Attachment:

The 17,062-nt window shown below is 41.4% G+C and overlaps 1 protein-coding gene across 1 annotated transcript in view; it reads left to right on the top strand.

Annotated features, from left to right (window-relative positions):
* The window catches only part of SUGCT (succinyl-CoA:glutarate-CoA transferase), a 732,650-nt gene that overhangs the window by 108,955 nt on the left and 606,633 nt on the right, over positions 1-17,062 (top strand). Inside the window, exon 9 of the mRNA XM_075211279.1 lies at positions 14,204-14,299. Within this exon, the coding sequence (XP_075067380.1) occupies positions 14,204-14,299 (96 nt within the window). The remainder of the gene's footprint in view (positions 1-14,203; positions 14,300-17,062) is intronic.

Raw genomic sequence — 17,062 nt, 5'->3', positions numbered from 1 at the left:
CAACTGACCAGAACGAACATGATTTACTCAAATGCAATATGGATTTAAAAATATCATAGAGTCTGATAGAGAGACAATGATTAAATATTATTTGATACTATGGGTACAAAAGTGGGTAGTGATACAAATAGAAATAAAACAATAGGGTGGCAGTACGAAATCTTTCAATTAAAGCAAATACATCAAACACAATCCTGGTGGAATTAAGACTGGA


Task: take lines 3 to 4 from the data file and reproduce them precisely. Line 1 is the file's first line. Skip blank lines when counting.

* The window catches only part of SUGCT (succinyl-CoA:glutarate-CoA transferase), a 732,650-nt gene that overhangs the window by 108,955 nt on the left and 606,633 nt on the right, over positions 1-17,062 (top strand). Inside the window, exon 9 of the mRNA XM_075211279.1 lies at positions 14,204-14,299. Within this exon, the coding sequence (XP_075067380.1) occupies positions 14,204-14,299 (96 nt within the window). The remainder of the gene's footprint in view (positions 1-14,203; positions 14,300-17,062) is intronic.

Raw genomic sequence — 17,062 nt, 5'->3', positions numbered from 1 at the left: